I like going to my sister’s house. True I can’t seem to sleep worth a darn but I love my family. It’s the place where we all go to congregate because everybody goes to the one who has the youngest children. Or any children in this instance. It’s a good time. Except when your dad drives off and leaves you and your sister alone with some pillows, a statue and a gigantic painting out in a less than ideal part of town to hang out to watch illicit act-ivies and wonder where in the heck he is. But that’s family, right?
When I go to down to visit my family we ALWAYS go thrifting. And I always come back with some awesome stuff. People don’t thrift down there like they do here. It’s crazy but I’ll take what those snobs won’t :)
And on this same day that where my sister and I sat on a concrete bench while I frantically called my mother, my sister wondered aloud if our father had been car-jacked and kept me up on the less than lawful activities taking place in front of me, we also went to a big ol’ estate sale. And there my sister grabbed this thing and started to carry it around (to be fair I bought a rickety old rocker with a big hole in it) I asked her what it was and what it was for. And she didn’t know either. But heck if that stops the Murray girls from buying crap at a thrift store/garage sale/estate sale/whatever.
But in the end, we made it into a DIY game table for the boys. Now they can play games across from one another on the floor without the fear of dogs running over the board and throwing pieces all over the place. Which is pretty convenient for both the kids and the dogs.
For this project we used:
- an old table of some sort
- new screws and nuts
- E-6000 adhesive spray
- duck cloth canvas fabric
- rusty metal primer
- gloss enamel spray paint
- 1/4 furniture grade plywood
- hot glue gun
What is this thing? Heck if we knew and heck if that didn’t keep us from spending five of my dad’s poached and hard-earned bucks on it. Our best guess is an ottoman because it’s not terribly sturdy. It’s awfully low for a table and if it was a bench of some sort, the people in the 50’s were crazy tiny.
So we don’t turn the thing over until we get home. Is that mold?
Uh, yeah. That’s totally mold.
So we ripped away the orange vinyl and got to see how swinging and hot it was back in the day. A really pretty red orange color we both really liked.
But there was still of a moldy sort. So chauffeur Daddy gets to drive me and the sister to Lowe’s to purchase plywood which I lost in the store at least once to replace that awful mold ridden whatever it was. Then he also got to cut it for us. Aren’t we just the best daughters ever?
And the first go we painted the legs with some spray paint and primer all in one. To say it didn’t work out is an understatement and in the end they had to be sanded, primed and painted with a different brand of paint.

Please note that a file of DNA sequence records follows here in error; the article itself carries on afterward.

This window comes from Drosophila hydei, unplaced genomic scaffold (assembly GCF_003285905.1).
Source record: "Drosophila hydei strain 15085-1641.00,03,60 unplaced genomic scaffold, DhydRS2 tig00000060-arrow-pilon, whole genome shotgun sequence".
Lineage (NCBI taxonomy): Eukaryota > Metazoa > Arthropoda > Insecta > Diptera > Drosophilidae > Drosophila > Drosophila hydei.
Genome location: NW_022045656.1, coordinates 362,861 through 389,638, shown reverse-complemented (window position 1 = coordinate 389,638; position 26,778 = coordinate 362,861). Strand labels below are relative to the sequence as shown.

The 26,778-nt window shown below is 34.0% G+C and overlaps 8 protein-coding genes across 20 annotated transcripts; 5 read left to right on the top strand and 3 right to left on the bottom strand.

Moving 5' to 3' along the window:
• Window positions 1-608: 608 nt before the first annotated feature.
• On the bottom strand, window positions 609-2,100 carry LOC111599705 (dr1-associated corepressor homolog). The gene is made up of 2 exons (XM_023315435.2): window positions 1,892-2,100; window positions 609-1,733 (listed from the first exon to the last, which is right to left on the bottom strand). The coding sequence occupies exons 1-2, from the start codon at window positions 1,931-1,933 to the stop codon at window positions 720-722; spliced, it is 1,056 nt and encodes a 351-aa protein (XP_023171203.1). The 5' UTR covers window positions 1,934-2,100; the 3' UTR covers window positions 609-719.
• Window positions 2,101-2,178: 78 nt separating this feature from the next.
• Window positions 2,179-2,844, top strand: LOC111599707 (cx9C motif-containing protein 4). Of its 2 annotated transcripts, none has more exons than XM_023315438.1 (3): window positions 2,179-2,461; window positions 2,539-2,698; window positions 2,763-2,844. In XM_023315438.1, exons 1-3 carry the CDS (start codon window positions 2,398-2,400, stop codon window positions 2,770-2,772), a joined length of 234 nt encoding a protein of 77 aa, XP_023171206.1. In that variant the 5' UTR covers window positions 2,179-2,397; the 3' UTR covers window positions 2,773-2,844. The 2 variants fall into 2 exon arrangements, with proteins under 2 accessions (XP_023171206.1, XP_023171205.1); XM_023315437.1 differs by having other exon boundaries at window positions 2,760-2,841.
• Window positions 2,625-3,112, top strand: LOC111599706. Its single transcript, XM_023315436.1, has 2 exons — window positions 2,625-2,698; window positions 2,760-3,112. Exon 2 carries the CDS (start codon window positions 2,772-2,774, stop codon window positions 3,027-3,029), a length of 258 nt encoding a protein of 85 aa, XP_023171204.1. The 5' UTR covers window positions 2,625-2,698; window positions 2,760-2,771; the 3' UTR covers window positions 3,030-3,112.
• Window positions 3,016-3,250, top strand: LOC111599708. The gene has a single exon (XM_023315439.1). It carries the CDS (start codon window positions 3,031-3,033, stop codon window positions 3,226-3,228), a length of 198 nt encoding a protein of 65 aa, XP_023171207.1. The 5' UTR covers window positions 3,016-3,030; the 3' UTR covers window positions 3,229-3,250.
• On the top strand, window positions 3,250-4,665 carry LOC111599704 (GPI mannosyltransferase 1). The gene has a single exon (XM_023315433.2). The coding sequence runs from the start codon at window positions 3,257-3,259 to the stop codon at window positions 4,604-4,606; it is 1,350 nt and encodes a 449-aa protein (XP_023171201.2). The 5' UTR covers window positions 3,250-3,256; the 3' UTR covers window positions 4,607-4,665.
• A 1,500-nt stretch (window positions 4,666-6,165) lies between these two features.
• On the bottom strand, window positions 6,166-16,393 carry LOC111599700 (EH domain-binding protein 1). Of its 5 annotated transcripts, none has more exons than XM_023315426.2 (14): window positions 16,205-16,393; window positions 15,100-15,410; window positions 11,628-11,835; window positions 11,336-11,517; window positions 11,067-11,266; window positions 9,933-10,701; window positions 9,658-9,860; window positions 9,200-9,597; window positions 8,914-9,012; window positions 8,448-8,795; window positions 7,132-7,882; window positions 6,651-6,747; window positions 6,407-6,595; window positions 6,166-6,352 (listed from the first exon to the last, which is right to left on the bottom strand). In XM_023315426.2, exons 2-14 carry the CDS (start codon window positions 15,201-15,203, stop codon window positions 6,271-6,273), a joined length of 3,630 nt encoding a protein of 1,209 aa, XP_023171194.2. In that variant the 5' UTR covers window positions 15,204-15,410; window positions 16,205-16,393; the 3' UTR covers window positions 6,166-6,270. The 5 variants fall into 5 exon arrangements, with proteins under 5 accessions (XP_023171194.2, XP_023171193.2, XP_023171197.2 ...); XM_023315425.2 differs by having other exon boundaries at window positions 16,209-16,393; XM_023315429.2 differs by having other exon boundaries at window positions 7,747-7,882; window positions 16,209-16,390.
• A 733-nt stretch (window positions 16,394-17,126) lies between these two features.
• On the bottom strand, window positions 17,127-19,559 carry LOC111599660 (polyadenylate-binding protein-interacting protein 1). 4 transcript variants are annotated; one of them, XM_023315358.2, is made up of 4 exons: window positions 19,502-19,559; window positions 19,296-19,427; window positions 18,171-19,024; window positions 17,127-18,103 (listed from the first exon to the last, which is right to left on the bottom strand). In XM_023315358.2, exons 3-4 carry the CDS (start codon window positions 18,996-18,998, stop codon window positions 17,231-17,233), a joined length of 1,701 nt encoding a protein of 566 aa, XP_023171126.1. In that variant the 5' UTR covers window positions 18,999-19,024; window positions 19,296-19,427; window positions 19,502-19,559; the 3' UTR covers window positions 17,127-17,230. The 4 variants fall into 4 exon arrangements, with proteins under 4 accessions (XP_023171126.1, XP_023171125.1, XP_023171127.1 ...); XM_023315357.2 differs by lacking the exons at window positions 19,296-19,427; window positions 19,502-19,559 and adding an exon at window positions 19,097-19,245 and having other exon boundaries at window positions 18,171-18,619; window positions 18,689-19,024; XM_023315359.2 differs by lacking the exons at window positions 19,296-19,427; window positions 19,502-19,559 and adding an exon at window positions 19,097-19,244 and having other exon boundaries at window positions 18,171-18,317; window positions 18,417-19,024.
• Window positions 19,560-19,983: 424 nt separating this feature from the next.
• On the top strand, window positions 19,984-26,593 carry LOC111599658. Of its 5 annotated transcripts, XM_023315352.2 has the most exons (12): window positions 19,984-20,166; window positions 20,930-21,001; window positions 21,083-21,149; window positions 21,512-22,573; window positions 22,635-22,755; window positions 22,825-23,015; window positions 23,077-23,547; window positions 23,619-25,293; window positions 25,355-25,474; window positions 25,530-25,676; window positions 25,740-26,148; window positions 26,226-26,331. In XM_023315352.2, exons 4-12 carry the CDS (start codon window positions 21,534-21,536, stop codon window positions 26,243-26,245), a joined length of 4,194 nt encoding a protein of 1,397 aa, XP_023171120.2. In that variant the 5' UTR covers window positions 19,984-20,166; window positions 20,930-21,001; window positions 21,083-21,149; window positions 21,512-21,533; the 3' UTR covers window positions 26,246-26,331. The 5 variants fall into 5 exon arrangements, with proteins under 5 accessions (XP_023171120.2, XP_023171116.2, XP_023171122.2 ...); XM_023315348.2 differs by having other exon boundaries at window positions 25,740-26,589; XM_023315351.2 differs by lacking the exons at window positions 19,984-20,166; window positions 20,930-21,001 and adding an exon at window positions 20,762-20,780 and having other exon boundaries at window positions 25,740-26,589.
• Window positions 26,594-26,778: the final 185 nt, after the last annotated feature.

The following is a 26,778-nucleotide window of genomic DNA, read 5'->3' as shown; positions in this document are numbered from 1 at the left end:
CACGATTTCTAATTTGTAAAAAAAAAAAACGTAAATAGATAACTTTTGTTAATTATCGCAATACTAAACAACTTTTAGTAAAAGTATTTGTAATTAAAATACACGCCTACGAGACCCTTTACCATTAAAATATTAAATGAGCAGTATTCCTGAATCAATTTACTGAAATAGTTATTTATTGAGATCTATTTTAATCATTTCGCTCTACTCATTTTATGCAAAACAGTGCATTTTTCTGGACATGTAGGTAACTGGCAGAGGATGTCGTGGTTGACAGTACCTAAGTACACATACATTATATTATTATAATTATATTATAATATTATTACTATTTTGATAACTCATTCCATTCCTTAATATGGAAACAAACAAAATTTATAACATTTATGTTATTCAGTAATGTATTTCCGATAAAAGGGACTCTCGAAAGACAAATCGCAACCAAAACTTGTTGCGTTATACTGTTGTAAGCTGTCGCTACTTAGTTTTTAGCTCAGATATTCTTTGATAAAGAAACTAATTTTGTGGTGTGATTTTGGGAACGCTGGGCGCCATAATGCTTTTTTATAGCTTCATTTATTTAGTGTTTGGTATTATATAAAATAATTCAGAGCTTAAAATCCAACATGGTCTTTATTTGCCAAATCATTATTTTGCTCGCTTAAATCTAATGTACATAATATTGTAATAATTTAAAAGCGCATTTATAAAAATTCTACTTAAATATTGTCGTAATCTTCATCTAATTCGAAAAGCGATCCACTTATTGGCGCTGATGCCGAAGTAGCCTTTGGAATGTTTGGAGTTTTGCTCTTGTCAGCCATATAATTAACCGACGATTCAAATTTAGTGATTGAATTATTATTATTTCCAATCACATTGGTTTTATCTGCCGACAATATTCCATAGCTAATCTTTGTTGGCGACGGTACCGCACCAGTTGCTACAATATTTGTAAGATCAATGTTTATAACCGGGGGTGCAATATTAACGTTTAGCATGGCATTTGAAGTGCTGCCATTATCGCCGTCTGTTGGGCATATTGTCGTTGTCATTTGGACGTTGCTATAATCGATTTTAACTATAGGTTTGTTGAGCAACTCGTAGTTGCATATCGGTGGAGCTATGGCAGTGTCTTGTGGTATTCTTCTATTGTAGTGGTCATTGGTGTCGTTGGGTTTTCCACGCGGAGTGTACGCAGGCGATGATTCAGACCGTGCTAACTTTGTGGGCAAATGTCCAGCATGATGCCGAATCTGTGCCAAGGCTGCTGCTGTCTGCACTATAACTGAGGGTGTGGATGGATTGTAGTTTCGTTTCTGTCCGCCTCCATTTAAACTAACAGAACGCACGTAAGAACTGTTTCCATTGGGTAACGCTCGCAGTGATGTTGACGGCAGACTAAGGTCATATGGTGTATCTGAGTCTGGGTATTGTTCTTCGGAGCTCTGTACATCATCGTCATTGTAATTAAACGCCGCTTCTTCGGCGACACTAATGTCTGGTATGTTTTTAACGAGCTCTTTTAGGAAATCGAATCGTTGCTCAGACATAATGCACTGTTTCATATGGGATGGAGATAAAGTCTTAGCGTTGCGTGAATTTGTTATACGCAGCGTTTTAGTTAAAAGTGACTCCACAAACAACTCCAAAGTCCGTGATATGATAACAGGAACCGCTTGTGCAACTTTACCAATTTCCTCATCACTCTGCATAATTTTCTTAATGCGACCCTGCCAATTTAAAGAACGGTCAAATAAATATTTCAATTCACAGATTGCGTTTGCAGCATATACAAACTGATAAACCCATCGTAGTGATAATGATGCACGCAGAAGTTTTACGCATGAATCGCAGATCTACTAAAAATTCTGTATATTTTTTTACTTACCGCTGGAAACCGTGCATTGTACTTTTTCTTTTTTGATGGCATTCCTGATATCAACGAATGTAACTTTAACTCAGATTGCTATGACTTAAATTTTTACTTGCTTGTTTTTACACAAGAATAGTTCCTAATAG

Once the new top was cut it was the only way we could see to attach it to the old frame was by wrapping the fabric around it like the old vinyl. First we sprayed E-6000 on the top of the plywood and then smoothed down the fabric. It took really well and I was totally happy with the results. I wasn’t totally happy when a week or so later there was some strange clog that sent liquid glue straight into my eye but if it’s going to happen to someone it will probably be me. But I’ll definitely be using this stuff again. It’s good.
To get it to attach well, we used plain old hot glue. I mean, if my sister could install a baby gate with nothing more than a hot glue gun, this was cake.
Oh, and it never occurred to us to paint or prime the base so there was rust everywhere.
To get nice, sharp corners, we just folded the fabric in like on a present and hot glued it down inside.
Where the screws needed to go through we used a hot hot glue gun to make the holes larger and kind of seal them off at the same time. They first started as tiny slits with a razor blade. Because we can undo a utility knife but we sure cannot put it back together.
Next it came time to put this thing together. The original screws where there but they were rusty and grody looking. Remember the word grody? Totally bringing it back. So Russell picked me out some washers and nuts and bolts to replace the old ones with. Except the washers didn’t fit anything so, that didn’t work out so well. But the thing got put back together because I decided that I didn’t need washers anyhow!
And there it is. Now it’s not good for more than two kids because of the obvious humps on either side, but my sister only has two so it works out pretty well.
And putting this thing together was family time and you can’t beat that!
Have you ever DIYed up something and made something useful out of it when you didn’t even know what it was in the first place? I want to hear about it!Written by Allison Murray - Visit Website